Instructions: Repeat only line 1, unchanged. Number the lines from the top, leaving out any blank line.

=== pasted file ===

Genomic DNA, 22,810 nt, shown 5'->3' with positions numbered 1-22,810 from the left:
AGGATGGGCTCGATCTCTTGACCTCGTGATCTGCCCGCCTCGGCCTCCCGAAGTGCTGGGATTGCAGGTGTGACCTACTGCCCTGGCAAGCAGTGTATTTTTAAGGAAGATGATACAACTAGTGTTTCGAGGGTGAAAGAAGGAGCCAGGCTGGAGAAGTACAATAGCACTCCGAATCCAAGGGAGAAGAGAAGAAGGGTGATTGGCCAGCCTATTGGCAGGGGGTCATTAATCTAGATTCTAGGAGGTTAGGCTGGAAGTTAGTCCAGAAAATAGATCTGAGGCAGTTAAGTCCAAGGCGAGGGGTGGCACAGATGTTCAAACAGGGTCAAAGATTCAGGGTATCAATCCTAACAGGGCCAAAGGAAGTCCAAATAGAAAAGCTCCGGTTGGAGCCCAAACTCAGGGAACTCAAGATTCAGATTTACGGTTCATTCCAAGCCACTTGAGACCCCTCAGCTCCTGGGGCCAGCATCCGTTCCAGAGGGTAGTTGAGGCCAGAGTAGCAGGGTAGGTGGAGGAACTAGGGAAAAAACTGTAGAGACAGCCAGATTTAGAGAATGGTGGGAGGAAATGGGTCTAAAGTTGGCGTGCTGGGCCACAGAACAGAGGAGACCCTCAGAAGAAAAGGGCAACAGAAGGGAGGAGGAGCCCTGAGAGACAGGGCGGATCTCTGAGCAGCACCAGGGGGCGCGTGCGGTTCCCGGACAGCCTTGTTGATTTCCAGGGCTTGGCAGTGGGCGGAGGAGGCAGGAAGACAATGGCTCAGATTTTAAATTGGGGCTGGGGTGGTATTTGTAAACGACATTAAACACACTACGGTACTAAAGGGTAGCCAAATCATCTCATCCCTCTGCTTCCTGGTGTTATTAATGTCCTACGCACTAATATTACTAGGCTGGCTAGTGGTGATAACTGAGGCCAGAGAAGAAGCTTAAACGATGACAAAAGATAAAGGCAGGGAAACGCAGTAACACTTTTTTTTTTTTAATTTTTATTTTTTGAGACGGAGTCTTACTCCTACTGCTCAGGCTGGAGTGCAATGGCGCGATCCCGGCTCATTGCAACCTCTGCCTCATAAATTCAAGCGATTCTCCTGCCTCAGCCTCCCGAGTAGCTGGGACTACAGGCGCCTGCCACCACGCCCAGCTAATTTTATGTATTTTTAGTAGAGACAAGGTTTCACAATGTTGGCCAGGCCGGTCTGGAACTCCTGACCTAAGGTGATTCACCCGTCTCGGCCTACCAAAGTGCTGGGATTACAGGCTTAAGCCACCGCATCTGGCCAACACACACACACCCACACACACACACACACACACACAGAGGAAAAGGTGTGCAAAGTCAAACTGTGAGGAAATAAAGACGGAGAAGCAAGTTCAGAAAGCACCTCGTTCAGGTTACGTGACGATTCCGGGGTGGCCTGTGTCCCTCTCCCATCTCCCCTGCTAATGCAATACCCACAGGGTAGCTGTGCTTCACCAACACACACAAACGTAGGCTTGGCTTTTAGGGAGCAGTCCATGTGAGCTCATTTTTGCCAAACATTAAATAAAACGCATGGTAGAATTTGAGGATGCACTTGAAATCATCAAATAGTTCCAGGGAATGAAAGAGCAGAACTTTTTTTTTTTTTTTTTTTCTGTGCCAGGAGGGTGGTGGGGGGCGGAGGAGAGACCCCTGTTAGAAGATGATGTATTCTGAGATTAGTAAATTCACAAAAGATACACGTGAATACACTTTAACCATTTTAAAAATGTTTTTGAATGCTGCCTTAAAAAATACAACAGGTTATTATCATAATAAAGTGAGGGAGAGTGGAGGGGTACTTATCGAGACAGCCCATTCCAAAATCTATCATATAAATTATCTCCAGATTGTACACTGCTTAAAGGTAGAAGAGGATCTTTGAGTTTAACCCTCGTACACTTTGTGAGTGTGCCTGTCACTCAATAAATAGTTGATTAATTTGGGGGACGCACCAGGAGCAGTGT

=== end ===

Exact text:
Genomic DNA, 22,810 nt, shown 5'->3' with positions numbered 1-22,810 from the left: